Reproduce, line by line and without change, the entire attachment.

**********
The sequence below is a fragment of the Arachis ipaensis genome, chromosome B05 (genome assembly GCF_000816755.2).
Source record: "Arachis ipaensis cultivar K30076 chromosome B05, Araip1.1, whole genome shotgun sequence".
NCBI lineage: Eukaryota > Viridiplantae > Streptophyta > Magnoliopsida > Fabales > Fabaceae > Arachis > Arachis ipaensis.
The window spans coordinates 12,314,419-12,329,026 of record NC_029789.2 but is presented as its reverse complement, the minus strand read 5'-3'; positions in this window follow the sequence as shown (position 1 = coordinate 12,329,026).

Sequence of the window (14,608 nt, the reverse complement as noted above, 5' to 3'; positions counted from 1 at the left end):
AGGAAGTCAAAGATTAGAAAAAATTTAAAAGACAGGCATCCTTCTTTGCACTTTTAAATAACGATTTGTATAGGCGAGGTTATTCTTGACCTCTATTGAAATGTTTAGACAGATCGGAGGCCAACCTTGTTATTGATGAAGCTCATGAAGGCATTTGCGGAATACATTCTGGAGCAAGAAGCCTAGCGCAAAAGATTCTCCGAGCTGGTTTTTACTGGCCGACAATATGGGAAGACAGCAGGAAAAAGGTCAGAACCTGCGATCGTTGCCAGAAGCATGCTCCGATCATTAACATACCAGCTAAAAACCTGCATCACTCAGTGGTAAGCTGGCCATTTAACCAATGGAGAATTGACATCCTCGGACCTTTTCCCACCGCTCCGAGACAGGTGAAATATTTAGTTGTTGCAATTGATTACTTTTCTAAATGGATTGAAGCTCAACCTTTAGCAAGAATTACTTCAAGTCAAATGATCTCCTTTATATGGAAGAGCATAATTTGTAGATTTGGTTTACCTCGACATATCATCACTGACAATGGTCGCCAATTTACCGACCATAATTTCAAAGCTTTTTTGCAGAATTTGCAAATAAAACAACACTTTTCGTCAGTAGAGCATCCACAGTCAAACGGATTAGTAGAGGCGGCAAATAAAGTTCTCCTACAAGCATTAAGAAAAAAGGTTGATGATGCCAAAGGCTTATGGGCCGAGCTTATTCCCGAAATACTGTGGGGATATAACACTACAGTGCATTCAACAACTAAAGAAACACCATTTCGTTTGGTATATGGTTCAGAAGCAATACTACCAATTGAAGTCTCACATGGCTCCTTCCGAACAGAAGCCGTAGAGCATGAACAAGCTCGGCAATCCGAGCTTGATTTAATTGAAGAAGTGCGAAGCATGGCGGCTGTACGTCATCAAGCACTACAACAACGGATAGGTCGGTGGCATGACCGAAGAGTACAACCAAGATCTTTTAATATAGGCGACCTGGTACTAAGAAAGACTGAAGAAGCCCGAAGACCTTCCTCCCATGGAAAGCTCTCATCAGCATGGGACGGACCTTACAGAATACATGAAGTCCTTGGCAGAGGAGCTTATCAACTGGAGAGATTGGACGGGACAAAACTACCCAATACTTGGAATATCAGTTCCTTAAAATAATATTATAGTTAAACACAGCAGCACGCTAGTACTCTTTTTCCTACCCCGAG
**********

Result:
The sequence below is a fragment of the Arachis ipaensis genome, chromosome B05 (genome assembly GCF_000816755.2).
Source record: "Arachis ipaensis cultivar K30076 chromosome B05, Araip1.1, whole genome shotgun sequence".
NCBI lineage: Eukaryota > Viridiplantae > Streptophyta > Magnoliopsida > Fabales > Fabaceae > Arachis > Arachis ipaensis.
The window spans coordinates 12,314,419-12,329,026 of record NC_029789.2 but is presented as its reverse complement, the minus strand read 5'-3'; positions in this window follow the sequence as shown (position 1 = coordinate 12,329,026).

Sequence of the window (14,608 nt, the reverse complement as noted above, 5' to 3'; positions counted from 1 at the left end):
AGGAAGTCAAAGATTAGAAAAAATTTAAAAGACAGGCATCCTTCTTTGCACTTTTAAATAACGATTTGTATAGGCGAGGTTATTCTTGACCTCTATTGAAATGTTTAGACAGATCGGAGGCCAACCTTGTTATTGATGAAGCTCATGAAGGCATTTGCGGAATACATTCTGGAGCAAGAAGCCTAGCGCAAAAGATTCTCCGAGCTGGTTTTTACTGGCCGACAATATGGGAAGACAGCAGGAAAAAGGTCAGAACCTGCGATCGTTGCCAGAAGCATGCTCCGATCATTAACATACCAGCTAAAAACCTGCATCACTCAGTGGTAAGCTGGCCATTTAACCAATGGAGAATTGACATCCTCGGACCTTTTCCCACCGCTCCGAGACAGGTGAAATATTTAGTTGTTGCAATTGATTACTTTTCTAAATGGATTGAAGCTCAACCTTTAGCAAGAATTACTTCAAGTCAAATGATCTCCTTTATATGGAAGAGCATAATTTGTAGATTTGGTTTACCTCGACATATCATCACTGACAATGGTCGCCAATTTACCGACCATAATTTCAAAGCTTTTTTGCAGAATTTGCAAATAAAACAACACTTTTCGTCAGTAGAGCATCCACAGTCAAACGGATTAGTAGAGGCGGCAAATAAAGTTCTCCTACAAGCATTAAGAAAAAAGGTTGATGATGCCAAAGGCTTATGGGCCGAGCTTATTCCCGAAATACTGTGGGGATATAACACTACAGTGCATTCAACAACTAAAGAAACACCATTTCGTTTGGTATATGGTTCAGAAGCAATACTACCAATTGAAGTCTCACATGGCTCCTTCCGAACAGAAGCCGTAGAGCATGAACAAGCTCGGCAATCCGAGCTTGATTTAATTGAAGAAGTGCGAAGCATGGCGGCTGTACGTCATCAAGCACTACAACAACGGATAGGTCGGTGGCATGACCGAAGAGTACAACCAAGATCTTTTAATATAGGCGACCTGGTACTAAGAAAGACTGAAGAAGCCCGAAGACCTTCCTCCCATGGAAAGCTCTCATCAGCATGGGACGGACCTTACAGAATACATGAAGTCCTTGGCAGAGGAGCTTATCAACTGGAGAGATTGGACGGGACAAAACTACCCAATACTTGGAATATCAGTTCCTTAAAATAATATTATAGTTAAACACAGCAGCACGCTAGTACTCTTTTTCCTACCCCGAG